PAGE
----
Relation to Standards
We have drawn on the historical thinking standards outlined by the National Center for History in the Schools [http://www.sscnet.ucla.edu/nchs/]. We feel that these standards provide excellent guidelines for teachers on how to focus social sciences work in their classrooms.
As a social sciences unit, the Ellis Island Unit strives to help students develop "[h]istorical understandings that define what students should know about the history of families, their communities, states, nation, and world. These understandings are drawn from the record of human aspirations, strivings, accomplishments and failures in at least five spheres of human activity: the social, political, scientific [and] technological, economic, and cultural (the philosophical [,] religious [, and] aesthetic), as appropriate for children."
We agree with the researchers at the National Center for History in the Schools that developing "real historical understanding requires students to engage in historical thinking: to raise questions and to marshal evidence in support of their answers; to go beyond the facts presented in their textbooks and examine the historical record for themselves; to consult documents, journals, diaries, artifacts, historic sites, and other evidence from the past, and to do so imaginatively -- taking into account the historical context in which these records were created and comparing the multiple points of view of those on the scene at the time." (Historical Thinking Standards, National Center for History in the Schools)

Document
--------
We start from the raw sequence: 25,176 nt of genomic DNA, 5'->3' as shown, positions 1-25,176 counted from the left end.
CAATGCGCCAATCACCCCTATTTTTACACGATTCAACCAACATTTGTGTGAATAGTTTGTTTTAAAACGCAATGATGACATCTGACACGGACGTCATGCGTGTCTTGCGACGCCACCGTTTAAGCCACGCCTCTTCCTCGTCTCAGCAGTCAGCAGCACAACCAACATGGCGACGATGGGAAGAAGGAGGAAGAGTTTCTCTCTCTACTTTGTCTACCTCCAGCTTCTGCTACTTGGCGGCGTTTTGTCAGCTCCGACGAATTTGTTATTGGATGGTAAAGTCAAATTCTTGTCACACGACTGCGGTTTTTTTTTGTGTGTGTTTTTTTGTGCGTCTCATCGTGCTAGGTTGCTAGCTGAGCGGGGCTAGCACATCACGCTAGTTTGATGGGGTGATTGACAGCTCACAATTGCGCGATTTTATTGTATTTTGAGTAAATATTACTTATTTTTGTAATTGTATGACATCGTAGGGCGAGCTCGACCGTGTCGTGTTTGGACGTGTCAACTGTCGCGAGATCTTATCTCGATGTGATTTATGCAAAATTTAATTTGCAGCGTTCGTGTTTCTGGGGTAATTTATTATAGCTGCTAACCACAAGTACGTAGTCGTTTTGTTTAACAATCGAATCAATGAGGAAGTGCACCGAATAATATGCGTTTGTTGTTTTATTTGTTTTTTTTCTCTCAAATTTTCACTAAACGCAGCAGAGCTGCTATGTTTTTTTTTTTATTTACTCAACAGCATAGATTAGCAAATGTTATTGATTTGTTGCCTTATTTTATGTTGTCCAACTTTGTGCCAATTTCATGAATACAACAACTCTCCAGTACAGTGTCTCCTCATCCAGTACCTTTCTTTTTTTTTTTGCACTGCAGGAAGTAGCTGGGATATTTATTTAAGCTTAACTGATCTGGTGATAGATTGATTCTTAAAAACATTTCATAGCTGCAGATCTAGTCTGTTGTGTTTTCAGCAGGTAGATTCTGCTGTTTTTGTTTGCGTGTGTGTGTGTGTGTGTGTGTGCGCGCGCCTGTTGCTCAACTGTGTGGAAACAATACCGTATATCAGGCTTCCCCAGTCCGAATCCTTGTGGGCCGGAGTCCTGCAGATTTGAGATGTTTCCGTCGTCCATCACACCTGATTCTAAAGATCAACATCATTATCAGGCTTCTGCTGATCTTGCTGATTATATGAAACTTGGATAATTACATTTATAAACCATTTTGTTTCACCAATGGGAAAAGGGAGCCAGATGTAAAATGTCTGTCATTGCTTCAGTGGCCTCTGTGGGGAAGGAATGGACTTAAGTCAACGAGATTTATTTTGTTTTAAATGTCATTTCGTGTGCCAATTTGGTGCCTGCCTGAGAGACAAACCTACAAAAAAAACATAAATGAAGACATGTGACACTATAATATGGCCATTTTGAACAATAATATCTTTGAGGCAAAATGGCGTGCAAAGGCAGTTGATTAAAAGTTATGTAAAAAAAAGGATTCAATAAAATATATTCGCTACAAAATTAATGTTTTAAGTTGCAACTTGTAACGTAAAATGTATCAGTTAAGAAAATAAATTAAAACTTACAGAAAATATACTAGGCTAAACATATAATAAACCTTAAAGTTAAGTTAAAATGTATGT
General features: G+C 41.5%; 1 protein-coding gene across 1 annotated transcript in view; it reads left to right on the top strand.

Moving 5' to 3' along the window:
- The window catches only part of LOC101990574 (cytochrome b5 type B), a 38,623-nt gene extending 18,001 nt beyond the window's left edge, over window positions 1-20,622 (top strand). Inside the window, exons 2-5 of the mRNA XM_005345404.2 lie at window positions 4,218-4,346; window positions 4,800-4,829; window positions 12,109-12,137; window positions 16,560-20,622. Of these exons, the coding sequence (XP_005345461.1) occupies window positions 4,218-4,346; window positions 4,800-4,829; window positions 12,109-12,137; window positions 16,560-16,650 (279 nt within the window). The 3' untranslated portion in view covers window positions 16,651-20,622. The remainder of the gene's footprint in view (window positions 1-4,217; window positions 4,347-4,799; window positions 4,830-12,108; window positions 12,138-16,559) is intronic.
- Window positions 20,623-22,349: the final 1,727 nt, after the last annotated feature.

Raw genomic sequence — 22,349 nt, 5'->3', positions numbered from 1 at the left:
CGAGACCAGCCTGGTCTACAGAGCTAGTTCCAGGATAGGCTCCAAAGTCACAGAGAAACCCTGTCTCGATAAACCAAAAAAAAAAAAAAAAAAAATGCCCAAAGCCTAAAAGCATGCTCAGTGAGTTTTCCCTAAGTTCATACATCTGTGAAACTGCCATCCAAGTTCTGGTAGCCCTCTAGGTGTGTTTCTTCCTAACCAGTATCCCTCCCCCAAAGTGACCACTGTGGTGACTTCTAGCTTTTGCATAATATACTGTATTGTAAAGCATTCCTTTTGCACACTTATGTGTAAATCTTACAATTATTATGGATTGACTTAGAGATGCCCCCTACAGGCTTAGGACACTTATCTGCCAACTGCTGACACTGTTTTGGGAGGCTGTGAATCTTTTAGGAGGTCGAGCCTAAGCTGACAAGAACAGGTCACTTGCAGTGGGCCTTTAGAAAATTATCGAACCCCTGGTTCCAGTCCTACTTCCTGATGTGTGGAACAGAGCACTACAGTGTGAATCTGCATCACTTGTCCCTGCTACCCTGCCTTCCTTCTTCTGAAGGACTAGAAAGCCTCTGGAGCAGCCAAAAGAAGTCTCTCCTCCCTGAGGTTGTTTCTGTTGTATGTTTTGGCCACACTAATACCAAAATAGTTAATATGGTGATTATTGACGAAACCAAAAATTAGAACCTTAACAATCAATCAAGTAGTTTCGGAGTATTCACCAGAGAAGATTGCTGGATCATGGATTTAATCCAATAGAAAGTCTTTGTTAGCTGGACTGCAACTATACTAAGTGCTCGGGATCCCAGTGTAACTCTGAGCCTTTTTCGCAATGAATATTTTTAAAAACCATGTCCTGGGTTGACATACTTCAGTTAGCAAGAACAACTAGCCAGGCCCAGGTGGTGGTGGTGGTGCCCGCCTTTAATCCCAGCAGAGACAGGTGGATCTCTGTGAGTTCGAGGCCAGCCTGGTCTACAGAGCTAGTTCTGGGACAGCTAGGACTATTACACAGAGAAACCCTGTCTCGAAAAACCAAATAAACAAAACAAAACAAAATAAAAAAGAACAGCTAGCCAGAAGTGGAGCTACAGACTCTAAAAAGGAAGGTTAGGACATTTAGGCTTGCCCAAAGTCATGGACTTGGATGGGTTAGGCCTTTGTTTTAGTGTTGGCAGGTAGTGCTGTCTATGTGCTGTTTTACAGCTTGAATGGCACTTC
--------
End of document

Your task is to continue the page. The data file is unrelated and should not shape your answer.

An evaulation of how the Ellis Island Unit addresses some of the National History Standards:
The National Council of Teachers of English [http://marvin.clemson.edu/NCTE/NCTE.home.html] is developing standards for K-12 writing. The Mid-Contient Writing Standards [http://www.mcrel.org/stan-ben/standardslib/langarts-1.html] suggest helpful general and specific skills for K-12 students to learn, and consist of four (4) items or tasks specified for several grade levels.
The State of Michigan English Language Arts Content (Subject) Standards [gopher://gopher.mde.state.mi.us:70/00/serv/curric/corecur/English_Language_Arts] provide specific content suggestions for K-12 students.
"In grades K-12, the English language arts standards will ensure that all students have opportunities to engage successfully in discovering, creating, and analyzing spoken, written, electronic, and visual texts which reflect multiple perspectives and diverse communities."
Content Standard 3: All students will understand and respect diverse societies and cultures, including their own, through their interactions with literature and other oral, visual, and written texts.
Content Standard 4: All students will view themselves as authors and actors and demonstrate the power of their voices through their oral and written communication.
Content Standard 8: All students will take action that affects their lives and the lives of others based on their understanding of ideas and issues from texts.
Content Standard 9: All students will use various technological and non-technological tools and resources for exploring and creating texts, individually and collaboratively, as they investigate important issues and problems.
Content Standard 10: All students will develop and apply personal, shared, and academic criteria for the enjoyment, appreciation, and evaluation of their own and others' texts.
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